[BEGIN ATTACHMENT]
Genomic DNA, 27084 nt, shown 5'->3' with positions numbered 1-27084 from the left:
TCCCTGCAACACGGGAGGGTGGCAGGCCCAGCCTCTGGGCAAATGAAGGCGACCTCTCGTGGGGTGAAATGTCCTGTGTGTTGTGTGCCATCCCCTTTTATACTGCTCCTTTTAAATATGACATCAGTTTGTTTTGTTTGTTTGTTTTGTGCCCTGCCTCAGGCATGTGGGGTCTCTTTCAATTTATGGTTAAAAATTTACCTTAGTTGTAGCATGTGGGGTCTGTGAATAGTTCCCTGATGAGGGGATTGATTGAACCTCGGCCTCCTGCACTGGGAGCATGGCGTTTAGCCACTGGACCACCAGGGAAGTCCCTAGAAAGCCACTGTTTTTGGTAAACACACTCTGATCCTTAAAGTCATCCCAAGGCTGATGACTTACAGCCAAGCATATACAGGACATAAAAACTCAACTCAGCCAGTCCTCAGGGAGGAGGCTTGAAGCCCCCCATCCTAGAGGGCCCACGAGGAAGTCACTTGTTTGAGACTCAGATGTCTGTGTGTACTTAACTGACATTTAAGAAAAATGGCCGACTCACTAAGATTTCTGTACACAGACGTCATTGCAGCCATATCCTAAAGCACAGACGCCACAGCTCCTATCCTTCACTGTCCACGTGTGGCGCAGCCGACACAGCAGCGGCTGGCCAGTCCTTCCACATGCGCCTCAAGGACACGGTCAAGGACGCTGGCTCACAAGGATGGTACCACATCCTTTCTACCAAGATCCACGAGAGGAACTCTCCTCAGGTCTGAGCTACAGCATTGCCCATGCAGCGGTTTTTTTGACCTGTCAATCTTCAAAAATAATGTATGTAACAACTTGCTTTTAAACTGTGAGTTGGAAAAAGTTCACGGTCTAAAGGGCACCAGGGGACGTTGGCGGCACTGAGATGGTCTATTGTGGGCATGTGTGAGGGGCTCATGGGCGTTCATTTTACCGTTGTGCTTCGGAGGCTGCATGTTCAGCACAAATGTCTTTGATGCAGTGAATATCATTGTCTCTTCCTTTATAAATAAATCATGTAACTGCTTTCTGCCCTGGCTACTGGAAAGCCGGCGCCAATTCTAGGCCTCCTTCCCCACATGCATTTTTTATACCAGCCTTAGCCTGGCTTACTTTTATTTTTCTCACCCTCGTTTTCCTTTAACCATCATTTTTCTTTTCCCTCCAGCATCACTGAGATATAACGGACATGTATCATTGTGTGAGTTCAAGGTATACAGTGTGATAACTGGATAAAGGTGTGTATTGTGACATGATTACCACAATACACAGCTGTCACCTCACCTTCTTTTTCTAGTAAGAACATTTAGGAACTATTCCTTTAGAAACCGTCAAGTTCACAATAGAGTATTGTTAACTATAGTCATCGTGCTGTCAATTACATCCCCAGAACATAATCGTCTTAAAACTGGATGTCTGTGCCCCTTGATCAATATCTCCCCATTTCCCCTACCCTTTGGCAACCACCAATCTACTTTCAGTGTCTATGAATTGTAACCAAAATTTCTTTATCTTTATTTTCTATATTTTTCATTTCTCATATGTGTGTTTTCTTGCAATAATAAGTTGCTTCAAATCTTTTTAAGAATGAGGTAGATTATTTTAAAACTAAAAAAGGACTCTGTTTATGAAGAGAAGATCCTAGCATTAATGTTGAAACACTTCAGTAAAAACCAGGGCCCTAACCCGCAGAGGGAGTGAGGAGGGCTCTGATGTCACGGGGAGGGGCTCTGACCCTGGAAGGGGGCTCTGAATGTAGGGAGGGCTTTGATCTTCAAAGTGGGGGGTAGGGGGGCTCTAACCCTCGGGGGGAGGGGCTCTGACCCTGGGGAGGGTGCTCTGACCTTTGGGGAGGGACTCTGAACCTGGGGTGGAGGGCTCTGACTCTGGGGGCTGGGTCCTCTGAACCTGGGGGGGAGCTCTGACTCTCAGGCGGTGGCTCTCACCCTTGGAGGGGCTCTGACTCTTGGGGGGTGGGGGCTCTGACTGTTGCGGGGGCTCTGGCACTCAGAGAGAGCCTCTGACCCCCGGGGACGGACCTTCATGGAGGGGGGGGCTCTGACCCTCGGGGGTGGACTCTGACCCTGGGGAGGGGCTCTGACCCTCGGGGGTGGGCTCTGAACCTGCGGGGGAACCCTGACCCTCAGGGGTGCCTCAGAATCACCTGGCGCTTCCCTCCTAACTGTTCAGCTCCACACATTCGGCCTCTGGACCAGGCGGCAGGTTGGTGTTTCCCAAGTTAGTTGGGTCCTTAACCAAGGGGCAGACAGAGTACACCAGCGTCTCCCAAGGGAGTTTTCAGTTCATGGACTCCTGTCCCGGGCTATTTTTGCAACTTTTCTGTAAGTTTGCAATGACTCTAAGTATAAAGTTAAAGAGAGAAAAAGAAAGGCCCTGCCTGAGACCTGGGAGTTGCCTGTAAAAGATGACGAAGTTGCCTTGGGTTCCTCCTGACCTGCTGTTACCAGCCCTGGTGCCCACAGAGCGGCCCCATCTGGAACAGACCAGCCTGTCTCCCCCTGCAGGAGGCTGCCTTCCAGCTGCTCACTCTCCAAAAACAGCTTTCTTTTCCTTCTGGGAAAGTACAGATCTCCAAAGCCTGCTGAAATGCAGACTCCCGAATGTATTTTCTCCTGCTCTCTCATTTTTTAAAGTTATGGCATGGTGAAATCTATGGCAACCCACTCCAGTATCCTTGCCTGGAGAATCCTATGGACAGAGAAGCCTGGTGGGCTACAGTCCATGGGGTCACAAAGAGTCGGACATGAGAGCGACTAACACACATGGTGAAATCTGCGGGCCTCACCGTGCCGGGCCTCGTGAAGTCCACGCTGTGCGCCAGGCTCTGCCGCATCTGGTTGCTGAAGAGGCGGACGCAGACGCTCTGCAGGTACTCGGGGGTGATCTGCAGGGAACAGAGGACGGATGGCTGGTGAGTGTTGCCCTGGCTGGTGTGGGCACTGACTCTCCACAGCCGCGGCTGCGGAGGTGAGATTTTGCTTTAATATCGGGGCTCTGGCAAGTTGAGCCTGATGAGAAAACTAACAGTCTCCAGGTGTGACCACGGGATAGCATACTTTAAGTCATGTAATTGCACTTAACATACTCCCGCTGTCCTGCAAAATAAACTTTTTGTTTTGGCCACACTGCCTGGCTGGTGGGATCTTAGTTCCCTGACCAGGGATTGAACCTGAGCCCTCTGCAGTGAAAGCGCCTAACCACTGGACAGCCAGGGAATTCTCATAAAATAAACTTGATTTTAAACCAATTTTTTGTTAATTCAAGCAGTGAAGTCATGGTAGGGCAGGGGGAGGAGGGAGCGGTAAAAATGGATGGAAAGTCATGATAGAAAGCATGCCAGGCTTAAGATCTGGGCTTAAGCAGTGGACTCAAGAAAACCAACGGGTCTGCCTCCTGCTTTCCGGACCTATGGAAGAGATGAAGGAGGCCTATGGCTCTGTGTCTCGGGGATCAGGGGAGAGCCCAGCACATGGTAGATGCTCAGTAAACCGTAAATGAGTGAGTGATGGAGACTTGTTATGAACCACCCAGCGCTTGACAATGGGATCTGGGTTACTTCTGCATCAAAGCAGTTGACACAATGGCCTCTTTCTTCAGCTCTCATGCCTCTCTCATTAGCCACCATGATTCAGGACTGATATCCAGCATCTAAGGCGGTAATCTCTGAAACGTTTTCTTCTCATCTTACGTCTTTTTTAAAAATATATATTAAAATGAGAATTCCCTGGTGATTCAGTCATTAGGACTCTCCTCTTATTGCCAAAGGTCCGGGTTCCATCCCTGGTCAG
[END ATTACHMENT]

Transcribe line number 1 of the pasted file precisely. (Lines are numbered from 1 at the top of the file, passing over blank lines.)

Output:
Genomic DNA, 27084 nt, shown 5'->3' with positions numbered 1-27084 from the left: